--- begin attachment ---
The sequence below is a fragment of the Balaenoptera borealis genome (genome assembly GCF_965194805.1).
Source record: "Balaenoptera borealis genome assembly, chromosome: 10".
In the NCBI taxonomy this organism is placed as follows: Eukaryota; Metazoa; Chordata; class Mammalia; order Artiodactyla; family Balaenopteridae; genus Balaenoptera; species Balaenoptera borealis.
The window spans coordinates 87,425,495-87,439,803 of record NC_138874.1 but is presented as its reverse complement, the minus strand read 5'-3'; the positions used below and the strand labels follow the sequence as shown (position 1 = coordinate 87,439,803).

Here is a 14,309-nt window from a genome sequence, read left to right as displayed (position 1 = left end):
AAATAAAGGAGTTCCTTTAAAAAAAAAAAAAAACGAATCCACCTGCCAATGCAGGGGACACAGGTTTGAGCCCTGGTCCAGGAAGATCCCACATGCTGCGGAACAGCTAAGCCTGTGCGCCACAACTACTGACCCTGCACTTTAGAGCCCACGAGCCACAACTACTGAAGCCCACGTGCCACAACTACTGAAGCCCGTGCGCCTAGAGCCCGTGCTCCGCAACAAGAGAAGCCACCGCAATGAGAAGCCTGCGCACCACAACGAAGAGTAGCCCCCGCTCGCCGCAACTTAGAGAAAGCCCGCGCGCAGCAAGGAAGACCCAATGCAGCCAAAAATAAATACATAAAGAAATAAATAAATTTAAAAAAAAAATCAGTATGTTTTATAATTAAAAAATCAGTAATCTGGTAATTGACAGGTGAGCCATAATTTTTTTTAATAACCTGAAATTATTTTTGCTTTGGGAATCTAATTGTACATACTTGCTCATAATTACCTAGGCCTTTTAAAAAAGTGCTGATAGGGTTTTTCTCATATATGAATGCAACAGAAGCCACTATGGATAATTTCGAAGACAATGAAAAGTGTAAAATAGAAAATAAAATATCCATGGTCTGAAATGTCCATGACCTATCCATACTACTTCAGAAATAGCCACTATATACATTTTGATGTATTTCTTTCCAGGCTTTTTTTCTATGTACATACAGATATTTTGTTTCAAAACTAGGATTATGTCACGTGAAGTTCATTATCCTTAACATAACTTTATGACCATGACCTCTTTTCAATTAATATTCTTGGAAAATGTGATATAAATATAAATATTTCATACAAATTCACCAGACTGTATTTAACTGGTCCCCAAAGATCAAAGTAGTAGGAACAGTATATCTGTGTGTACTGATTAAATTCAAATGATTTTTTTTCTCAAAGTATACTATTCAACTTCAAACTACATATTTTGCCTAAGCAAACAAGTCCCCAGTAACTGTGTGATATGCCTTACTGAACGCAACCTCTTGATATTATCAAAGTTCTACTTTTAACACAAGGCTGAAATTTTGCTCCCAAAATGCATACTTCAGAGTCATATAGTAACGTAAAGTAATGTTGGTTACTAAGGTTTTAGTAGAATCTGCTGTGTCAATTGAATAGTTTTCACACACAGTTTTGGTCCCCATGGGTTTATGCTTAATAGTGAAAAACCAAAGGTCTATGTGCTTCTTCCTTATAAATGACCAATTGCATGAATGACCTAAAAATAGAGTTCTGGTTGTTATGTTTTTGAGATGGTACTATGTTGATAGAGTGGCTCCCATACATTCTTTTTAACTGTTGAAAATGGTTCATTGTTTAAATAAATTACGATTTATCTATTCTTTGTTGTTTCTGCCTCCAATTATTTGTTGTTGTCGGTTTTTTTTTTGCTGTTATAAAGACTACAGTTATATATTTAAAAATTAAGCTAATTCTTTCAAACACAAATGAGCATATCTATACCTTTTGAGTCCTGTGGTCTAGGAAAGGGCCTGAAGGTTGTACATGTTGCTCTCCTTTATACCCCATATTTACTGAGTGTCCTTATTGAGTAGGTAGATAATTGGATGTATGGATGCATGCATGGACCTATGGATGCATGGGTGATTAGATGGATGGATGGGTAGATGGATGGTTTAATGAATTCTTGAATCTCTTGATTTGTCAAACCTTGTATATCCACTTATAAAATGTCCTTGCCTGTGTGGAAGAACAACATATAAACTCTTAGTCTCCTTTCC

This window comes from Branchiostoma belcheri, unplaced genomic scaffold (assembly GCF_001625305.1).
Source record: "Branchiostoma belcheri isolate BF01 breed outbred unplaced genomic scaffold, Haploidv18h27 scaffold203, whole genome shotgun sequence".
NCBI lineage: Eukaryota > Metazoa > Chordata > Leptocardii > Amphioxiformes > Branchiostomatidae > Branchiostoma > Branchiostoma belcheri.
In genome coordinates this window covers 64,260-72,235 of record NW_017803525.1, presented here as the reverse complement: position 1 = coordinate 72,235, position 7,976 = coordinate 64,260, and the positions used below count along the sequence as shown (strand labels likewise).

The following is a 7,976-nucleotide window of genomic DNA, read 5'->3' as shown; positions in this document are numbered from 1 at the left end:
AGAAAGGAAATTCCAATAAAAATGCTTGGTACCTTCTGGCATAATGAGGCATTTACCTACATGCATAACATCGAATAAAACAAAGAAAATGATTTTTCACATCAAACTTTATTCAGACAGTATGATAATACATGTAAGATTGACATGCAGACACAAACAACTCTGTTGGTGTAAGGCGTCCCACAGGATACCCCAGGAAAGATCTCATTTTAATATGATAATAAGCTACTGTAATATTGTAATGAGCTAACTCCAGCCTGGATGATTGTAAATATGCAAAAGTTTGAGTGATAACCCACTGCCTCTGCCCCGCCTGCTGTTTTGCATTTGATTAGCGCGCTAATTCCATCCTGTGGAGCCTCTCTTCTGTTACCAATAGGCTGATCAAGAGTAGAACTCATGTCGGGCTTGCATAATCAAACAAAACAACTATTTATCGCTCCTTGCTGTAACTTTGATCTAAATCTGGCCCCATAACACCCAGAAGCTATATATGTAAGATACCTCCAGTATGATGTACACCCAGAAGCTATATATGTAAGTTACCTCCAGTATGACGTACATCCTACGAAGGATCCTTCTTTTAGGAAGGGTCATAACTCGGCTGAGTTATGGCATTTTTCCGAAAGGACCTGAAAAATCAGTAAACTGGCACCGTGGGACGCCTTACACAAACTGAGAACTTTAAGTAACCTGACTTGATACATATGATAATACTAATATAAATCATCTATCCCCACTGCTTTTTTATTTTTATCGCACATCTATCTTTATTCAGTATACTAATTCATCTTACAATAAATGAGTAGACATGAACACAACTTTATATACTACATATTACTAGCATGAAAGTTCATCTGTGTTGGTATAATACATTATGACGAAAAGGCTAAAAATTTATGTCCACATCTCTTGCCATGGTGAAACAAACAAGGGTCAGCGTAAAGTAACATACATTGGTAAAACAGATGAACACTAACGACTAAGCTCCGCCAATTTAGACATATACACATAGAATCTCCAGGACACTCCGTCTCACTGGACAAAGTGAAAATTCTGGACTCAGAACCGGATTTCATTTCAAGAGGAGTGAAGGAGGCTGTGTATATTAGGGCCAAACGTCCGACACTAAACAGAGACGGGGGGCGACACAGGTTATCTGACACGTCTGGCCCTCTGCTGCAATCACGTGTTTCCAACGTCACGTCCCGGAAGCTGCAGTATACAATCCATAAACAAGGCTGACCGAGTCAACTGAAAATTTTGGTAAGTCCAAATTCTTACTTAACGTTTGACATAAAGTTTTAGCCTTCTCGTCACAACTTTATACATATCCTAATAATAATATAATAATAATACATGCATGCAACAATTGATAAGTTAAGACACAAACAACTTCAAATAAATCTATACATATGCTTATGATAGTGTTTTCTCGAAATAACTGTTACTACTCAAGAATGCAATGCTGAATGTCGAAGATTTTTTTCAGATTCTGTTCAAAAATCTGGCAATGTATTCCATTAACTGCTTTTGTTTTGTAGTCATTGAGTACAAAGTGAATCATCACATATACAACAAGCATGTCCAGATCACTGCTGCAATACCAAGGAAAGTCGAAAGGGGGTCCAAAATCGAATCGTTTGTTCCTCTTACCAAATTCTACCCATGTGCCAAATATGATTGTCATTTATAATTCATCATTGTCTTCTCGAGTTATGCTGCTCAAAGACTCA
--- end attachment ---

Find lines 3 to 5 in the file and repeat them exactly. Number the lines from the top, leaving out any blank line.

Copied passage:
In the NCBI taxonomy this organism is placed as follows: Eukaryota; Metazoa; Chordata; class Mammalia; order Artiodactyla; family Balaenopteridae; genus Balaenoptera; species Balaenoptera borealis.
The window spans coordinates 87,425,495-87,439,803 of record NC_138874.1 but is presented as its reverse complement, the minus strand read 5'-3'; the positions used below and the strand labels follow the sequence as shown (position 1 = coordinate 87,439,803).

Here is a 14,309-nt window from a genome sequence, read left to right as displayed (position 1 = left end):